|Full name||Zhou Heyang|
|Chinese||Trad. 周鶴洋 Simp. 周鹤洋|
|Born|| June 18, 1976
Zhou Heyang (Traditional: 周鶴洋; Simplified: 周鹤洋; Pinyin: Zhōu Hèyáng; born June 18, 1976) is a Chinese professional Go player.
Zhou Heyang was born in Luoyang, Henan, China. He is a Chinese professional Go player. He turned professional in 1988, and advanced to 9 dan in 2001. He started learning how to play Go at the age of 8. When he was 11, he joined the National Wei-qi Youth Team.
Zhou was described as being a mischievous, boisterous, opinionated and pugnacious child. He learnt Go because his father thought he'd change his behavior. He quickly progressed and improved quickly. He hated losing, and it could be seen. At the age of 10, he already achieved 4th place at the National Youth Championships. Since he was 4th in the tournament, he left home and joined the National Youth Squad in Beijing. Now he could learn about the deeper facts of Go. The team was an outstanding squad of Shao Weigang, Lui Jing, Chang Hao, Luo Xihe, Wang Lei, and Zhou himself. The problem Zhou had was that he was not like the other players. He did not go through the normal system of city or province squads. He never had those training methods. He slowly matured up after joining the team. It took him a long 18 months to finally reach the average strength of the group. He was still a very unconfident player. There was harsh criticism in the training system the team used. This is the one part Zhou had an advantage, and that was his stubbornness. Zhou was very lucky because the squad teacher, Wu Yulin, kept him with the team even though he was progressing much slower than the other teammates. Zhou would gain patience from the criticism. Now he could count a game accurately.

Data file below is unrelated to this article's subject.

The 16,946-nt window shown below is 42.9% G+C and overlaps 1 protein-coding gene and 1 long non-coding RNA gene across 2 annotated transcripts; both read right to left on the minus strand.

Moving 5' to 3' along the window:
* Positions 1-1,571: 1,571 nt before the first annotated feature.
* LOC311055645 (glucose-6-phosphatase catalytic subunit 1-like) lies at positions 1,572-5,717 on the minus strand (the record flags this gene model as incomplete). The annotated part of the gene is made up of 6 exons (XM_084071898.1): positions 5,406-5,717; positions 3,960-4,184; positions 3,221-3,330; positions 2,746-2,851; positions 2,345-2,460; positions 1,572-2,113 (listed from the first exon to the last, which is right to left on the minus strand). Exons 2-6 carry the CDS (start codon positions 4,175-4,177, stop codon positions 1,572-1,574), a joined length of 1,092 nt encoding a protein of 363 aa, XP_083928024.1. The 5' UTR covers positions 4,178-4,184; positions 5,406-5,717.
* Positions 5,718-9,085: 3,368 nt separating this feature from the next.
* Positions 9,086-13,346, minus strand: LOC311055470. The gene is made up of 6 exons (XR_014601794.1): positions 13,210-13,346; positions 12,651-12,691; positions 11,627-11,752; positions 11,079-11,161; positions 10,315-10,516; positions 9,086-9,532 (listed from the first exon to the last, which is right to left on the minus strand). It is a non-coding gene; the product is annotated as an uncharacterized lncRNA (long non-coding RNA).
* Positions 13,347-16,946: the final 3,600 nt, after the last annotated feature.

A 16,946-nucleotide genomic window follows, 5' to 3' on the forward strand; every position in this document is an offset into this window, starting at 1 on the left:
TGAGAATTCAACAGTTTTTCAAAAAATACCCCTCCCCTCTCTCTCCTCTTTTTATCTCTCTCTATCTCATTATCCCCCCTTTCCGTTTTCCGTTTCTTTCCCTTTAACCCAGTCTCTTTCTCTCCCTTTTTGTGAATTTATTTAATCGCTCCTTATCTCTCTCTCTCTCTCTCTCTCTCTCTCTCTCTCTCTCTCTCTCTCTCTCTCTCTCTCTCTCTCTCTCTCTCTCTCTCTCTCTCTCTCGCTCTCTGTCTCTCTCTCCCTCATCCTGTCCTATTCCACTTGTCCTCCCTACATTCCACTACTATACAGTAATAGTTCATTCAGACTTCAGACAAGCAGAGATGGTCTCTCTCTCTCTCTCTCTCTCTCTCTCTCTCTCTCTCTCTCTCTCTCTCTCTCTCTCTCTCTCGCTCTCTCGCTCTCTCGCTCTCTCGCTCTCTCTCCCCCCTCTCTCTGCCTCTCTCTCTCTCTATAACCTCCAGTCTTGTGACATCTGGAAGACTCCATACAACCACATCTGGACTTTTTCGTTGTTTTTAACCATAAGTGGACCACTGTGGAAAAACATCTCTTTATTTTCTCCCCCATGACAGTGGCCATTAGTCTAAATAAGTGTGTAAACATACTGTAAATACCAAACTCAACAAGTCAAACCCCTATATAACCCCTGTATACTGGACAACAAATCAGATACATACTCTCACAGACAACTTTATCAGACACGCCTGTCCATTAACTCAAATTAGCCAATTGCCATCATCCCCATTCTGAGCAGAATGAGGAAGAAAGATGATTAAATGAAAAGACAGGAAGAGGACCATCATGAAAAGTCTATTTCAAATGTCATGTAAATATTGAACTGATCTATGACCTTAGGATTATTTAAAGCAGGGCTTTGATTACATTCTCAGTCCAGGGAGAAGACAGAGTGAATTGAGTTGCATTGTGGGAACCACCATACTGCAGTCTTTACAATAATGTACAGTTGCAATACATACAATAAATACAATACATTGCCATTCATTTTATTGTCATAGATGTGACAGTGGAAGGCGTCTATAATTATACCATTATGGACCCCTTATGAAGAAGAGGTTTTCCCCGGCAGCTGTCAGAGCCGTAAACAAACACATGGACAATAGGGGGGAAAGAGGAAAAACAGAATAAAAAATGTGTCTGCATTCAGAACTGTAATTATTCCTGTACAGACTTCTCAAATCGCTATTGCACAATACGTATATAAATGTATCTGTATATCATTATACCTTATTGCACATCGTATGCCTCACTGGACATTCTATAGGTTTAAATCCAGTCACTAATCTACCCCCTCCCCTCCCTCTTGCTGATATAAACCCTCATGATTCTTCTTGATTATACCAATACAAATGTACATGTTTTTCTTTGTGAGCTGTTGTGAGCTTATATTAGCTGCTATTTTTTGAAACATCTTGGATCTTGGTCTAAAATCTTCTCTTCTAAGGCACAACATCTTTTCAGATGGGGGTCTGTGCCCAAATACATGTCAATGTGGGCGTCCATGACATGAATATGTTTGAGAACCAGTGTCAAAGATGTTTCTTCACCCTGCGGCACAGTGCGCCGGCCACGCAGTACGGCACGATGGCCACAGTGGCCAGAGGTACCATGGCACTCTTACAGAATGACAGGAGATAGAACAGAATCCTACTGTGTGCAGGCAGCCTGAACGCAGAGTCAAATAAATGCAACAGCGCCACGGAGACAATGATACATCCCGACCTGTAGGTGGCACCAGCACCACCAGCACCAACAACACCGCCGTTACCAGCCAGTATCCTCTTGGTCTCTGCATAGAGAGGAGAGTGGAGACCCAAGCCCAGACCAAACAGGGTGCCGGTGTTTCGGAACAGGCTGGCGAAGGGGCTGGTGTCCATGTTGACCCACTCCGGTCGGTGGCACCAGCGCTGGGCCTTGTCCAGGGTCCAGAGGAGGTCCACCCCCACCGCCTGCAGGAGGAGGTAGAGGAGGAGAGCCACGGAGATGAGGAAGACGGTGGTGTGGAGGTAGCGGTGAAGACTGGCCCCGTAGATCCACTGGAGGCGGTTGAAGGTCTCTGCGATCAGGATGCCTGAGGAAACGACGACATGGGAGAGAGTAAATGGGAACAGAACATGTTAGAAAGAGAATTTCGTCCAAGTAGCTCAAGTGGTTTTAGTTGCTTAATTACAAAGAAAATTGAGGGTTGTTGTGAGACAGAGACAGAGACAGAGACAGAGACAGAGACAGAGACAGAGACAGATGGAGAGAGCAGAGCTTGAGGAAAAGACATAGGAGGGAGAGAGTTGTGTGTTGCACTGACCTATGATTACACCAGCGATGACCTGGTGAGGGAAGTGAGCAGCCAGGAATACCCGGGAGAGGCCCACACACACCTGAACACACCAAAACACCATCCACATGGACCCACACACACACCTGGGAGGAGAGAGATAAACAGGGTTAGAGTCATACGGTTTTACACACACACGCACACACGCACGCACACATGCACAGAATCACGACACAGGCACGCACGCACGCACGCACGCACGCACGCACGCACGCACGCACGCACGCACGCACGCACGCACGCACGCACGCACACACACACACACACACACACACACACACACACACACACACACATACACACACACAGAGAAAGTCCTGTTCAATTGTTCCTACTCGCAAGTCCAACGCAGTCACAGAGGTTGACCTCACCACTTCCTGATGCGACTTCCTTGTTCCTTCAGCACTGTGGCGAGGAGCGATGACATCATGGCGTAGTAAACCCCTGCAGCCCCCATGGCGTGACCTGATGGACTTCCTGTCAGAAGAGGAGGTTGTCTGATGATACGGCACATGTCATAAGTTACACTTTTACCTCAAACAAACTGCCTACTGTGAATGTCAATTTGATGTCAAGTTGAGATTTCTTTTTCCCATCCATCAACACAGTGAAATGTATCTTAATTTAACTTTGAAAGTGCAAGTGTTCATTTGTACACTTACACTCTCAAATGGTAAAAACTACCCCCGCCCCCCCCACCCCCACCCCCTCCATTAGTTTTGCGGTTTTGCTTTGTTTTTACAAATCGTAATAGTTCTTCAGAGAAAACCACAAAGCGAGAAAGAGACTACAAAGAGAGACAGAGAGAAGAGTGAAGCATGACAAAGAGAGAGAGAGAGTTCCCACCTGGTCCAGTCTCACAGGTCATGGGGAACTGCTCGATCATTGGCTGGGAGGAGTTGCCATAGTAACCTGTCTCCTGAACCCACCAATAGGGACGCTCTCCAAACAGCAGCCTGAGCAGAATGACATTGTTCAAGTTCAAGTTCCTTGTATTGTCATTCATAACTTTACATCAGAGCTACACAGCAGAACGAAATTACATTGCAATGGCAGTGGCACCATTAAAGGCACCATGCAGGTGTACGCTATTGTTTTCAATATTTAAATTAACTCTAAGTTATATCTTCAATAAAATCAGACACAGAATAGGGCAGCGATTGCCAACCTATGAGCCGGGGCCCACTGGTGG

Zhou was getting much stronger now. It was said that if he ever got ahead in a game, not even Lee Chang-ho could come back and win. This became true when he beat Lee in the 10th Fujitsu Cup before following up on beating him again in the 13th Fujitsu Cup. He is not like Lee, but he claims that both their abilities to count in the yose (end game) is above others.
Zhou finally won his first major tournament when he won the 1996 National Go Individual. He would then get entry into the next year's Fujitsu Cup, but he was blocked off by Kobayashi Koichi after beating Choi Myung-Hoon, Takemiya Masaki, and Lee Chang-ho.